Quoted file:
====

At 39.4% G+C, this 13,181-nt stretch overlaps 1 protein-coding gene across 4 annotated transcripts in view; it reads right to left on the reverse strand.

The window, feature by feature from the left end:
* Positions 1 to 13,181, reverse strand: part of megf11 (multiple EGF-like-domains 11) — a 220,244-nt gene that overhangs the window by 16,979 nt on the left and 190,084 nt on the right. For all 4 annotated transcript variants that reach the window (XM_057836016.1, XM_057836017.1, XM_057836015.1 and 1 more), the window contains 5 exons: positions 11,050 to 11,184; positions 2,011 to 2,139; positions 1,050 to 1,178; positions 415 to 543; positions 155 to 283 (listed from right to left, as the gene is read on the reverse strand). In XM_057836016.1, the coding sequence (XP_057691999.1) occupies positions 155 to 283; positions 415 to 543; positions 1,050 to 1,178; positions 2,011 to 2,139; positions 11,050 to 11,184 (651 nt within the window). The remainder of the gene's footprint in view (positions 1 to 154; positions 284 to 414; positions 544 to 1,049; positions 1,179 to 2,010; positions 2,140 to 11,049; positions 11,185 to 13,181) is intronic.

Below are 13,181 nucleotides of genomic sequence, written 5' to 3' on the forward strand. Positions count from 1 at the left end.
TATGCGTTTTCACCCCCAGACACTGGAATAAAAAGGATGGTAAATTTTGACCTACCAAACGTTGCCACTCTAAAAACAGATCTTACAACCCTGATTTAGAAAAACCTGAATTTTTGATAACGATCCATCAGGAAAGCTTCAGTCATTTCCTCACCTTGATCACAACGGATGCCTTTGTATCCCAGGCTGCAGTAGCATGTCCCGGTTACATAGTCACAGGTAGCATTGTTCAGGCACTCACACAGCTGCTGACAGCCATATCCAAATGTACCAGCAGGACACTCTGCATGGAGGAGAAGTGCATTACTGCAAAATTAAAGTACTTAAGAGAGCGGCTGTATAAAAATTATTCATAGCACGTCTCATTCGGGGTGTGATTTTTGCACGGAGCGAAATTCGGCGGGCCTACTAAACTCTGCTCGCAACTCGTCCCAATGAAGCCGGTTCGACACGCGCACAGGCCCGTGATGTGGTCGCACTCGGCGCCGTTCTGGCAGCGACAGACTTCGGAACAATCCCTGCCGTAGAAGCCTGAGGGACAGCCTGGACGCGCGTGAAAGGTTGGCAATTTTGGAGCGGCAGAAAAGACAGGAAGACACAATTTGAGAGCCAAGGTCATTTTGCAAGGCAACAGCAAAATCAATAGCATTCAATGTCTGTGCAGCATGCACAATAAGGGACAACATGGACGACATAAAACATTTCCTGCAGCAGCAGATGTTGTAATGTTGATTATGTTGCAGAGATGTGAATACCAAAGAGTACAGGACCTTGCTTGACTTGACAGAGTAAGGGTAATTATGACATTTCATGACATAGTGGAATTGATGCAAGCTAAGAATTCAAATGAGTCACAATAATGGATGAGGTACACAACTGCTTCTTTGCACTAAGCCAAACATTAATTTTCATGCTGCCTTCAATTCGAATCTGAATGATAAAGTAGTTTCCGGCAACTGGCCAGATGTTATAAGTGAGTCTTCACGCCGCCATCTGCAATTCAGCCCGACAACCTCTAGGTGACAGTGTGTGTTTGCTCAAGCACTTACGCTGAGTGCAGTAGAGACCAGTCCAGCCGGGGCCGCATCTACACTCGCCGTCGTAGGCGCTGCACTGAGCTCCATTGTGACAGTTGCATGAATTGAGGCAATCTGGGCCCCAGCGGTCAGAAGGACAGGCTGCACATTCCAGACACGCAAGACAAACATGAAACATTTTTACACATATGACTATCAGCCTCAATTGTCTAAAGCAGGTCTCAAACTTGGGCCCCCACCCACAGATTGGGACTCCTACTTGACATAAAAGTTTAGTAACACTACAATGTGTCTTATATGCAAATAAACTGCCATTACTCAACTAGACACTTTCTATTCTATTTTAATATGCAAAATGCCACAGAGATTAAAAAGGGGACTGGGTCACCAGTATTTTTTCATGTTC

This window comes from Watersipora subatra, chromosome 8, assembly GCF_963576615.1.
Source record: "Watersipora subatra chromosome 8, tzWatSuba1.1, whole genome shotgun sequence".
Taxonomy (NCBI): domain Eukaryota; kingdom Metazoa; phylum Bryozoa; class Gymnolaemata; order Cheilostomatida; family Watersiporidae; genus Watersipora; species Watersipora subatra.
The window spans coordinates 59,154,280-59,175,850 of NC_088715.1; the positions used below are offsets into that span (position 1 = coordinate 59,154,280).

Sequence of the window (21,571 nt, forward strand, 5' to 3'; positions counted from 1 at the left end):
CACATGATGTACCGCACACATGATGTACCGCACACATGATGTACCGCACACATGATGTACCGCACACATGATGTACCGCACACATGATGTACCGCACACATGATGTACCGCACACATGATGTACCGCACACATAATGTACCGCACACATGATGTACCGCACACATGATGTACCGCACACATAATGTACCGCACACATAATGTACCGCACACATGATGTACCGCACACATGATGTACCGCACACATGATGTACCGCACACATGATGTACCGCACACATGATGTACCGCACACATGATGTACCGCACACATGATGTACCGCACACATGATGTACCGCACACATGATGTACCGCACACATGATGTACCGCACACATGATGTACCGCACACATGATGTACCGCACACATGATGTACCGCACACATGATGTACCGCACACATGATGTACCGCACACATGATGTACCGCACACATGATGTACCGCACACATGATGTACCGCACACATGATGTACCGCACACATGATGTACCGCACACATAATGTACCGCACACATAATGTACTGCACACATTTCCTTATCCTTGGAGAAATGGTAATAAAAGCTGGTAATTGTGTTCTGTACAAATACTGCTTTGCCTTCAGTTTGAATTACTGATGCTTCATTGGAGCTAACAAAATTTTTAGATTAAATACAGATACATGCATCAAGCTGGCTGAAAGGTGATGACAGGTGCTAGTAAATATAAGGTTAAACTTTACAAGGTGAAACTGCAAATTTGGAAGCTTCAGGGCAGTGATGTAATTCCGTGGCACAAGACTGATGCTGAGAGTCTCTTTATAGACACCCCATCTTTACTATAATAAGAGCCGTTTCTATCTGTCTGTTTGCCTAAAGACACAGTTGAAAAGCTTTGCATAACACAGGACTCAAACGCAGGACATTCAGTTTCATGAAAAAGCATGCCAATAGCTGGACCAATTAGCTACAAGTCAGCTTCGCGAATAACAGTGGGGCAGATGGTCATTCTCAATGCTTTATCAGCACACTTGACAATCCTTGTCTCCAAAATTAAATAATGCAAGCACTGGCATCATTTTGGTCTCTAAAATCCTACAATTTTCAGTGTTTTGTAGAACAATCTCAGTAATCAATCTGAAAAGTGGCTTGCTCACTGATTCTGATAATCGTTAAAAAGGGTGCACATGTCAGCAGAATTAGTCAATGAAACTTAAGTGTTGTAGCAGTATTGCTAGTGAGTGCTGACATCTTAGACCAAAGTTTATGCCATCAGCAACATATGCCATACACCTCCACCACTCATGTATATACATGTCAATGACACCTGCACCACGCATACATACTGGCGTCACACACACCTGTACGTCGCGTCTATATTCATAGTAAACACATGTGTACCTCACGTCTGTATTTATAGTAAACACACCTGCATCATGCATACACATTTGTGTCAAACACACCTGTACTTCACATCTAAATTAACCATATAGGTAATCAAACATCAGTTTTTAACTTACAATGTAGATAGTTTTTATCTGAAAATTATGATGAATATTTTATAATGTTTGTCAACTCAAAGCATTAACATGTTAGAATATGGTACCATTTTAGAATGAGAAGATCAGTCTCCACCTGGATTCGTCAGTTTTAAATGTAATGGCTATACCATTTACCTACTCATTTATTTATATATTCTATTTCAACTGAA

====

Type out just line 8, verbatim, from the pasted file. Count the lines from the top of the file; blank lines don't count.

Taxonomy (NCBI): domain Eukaryota; kingdom Metazoa; phylum Bryozoa; class Gymnolaemata; order Cheilostomatida; family Watersiporidae; genus Watersipora; species Watersipora subatra.